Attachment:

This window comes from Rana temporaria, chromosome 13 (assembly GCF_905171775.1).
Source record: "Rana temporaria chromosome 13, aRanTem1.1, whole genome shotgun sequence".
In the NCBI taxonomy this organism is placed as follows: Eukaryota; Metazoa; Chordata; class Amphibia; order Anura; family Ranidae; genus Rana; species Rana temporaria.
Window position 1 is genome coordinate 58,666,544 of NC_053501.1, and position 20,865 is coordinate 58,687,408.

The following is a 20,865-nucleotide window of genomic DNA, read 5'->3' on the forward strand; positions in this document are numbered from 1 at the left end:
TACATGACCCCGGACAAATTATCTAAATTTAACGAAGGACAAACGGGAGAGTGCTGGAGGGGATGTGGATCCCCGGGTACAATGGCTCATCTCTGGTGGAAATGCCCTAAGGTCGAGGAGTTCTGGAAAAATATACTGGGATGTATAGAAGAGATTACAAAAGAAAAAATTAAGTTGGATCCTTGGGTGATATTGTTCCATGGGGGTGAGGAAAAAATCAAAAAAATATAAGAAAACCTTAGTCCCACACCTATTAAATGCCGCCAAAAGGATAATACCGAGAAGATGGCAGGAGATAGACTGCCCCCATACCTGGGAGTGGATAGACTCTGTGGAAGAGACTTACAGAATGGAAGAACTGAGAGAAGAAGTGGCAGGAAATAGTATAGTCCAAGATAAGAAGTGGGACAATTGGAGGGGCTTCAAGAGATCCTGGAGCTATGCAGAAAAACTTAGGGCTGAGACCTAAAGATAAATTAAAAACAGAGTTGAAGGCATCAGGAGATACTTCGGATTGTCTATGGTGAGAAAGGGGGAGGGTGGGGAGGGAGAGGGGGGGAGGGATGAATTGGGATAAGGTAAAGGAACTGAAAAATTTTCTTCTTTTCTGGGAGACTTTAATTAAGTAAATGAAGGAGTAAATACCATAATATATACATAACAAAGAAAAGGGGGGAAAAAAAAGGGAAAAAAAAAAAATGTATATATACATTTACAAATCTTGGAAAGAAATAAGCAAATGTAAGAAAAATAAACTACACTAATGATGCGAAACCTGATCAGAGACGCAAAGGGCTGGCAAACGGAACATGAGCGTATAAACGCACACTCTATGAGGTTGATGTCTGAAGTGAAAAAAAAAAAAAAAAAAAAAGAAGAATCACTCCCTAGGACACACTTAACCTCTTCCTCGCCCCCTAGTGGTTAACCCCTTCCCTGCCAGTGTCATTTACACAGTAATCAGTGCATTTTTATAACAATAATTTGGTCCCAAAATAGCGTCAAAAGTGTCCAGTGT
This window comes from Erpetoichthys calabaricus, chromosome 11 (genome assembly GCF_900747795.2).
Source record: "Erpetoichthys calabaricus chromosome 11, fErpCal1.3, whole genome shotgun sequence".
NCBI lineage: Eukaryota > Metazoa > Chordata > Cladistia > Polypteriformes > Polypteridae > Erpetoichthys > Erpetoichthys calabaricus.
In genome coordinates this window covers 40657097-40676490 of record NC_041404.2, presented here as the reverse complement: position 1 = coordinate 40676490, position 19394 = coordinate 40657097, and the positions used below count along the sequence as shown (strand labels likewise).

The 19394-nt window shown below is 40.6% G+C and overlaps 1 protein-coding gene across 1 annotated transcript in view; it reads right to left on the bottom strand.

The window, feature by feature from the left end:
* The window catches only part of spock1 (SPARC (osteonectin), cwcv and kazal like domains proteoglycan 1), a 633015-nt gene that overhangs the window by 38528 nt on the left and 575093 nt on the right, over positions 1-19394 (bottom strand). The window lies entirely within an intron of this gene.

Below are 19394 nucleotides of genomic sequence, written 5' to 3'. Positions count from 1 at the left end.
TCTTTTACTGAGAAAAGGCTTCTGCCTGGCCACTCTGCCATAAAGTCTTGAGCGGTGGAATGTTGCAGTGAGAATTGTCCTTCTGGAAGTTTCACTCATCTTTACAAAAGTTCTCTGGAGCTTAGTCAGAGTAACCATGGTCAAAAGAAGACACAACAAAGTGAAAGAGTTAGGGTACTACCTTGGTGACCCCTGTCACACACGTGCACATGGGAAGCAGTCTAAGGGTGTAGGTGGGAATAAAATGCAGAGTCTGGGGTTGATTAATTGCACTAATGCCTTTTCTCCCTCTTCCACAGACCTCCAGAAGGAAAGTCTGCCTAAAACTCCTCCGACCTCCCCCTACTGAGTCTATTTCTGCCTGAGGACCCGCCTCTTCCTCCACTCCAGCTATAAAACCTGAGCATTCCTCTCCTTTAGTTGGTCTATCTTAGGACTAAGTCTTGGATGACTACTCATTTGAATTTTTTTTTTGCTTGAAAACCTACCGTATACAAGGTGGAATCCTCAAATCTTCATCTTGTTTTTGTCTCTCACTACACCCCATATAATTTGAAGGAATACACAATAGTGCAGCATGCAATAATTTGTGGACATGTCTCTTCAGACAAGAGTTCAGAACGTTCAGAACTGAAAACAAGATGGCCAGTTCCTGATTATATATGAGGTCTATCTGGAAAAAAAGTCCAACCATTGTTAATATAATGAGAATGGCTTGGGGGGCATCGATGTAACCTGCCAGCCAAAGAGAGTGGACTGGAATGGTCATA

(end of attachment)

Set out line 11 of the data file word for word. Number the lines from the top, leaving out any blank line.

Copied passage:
The 19394-nt window shown below is 40.6% G+C and overlaps 1 protein-coding gene across 1 annotated transcript in view; it reads right to left on the bottom strand.